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One of the most important and rarest Dutch songbooks, with early poems by Hooft and Vondel

Den nieuwen verbeterden lust-hof, gheplant vol uytgelesene, eerlijcke, amoreuse ende vrolijcke ghesanghen, als mey, bruylofts, tafel, ende nieu jaers liedekens, met noch verscheyden tsamen-spreeckinghen tusschen vryer en vryster...
Including: [VLACQ, Michiel]. Bruylofts bancket. Verciert met veerthien liedekens, dienende tot vermakelijckheyt ende stichtinghe, so wel in bruyloften als in andere eerlijcke vergaderinghen van oude ofte jonghe lieden...
Amsterdam, Dirck Pietersz Pers, [ca. 1610]. 2 parts in 1 volume. Oblong 8vo. Each title-page with the same large engraving of a company making music after David Vinckboons. Later vellum, manuscript title on spine. [8], 96; 24 pp.
€ 15,000
Rare fourth edition (the second to include the new early work of Hoofd and Vondel) of one of the most important and rarest Dutch songbooks, published for the "jeunesse dorée". Songbooks were a very popular genre in the Netherlands during the last quarter of the 16th and first of the 17th centuries - the beginning of the Dutch golden age. These songbooks were mostly printed in oblong format, and were undoubtedly connected with the new genre of the love-emblem book, so characteristic for the new Dutch Republic.
Among the songs and poems that Dirck Pietersz. Pers added in the third and fourth editions, moreover, are four poems by the young Pieter Cornelisz. Hooft (1581-1647) and at least three by the young Joost van den Vondel (1587-1679), as well as two by Karel van Mander and translations of two Pierre de Ronsard poems by Jacob van der Schuere. The publication of poems by two of the greatest Dutch poets of the 17th century makes this songbook extremely important for the Hooft and Vondel philology and bibliography.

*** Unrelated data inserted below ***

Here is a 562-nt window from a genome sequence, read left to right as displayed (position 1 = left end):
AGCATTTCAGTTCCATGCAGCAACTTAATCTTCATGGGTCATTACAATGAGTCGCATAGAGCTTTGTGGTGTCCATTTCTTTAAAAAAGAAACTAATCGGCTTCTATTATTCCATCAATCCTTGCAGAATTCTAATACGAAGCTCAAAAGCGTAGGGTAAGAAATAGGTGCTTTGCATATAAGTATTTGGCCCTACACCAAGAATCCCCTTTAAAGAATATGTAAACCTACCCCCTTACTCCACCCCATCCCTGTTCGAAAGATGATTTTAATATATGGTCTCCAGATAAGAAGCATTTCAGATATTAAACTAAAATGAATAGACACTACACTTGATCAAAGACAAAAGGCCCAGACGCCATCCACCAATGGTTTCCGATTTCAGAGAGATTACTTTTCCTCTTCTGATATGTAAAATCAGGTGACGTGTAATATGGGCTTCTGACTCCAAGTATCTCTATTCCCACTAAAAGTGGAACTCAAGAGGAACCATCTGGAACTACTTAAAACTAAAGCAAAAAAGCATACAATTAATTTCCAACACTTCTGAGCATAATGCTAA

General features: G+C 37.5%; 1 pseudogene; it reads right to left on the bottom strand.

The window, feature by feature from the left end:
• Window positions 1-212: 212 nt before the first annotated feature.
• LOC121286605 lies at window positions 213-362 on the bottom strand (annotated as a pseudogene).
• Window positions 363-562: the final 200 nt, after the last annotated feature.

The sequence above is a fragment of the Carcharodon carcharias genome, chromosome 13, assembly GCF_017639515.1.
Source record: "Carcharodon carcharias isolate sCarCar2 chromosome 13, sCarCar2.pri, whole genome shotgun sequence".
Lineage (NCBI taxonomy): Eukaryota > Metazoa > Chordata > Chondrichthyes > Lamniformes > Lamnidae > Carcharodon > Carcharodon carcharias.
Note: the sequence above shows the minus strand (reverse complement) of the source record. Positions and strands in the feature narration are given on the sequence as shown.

The beautiful large engraving that appears on both title-pages shows a company making music and drinking wine in a bower in a garden. At least on the second title-page it represents a wedding feast. It was drawn by the painter and engraver David Vinckboons (1576-1633) from Malines (Mechelen), who moved to Antwerp in 1579 and to Amsterdam in 1591, and is signed with his monogram, "DVB inv:".
First title-page slightly frayed at edges and slightly browned, otherwise a good copy. Carter & Vervliet, Civilité types 309; H. de la Fontaine Verwey, Uit de wereld van het boek II, p. 63; Hollstein XXXVII (David Vinckboons), p. 34; A.A. Keersmaekers, Wandelend in den nieuwen lust-hof (1985), passim; Leendertz, Bibl. Hooft 193; Scheurleer, Liedboeken I, p. 137; Scheepers I, 295 ("Een der zeldzaamste Nederl. liedboeken"; STCN (7 copies); Unger, Bibl. Vondel, p. 156; Cat. Vondeltentoonstelling 157.
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Literature & linguistics  >  Dutch Literature | Emblem, Fable & Songbooks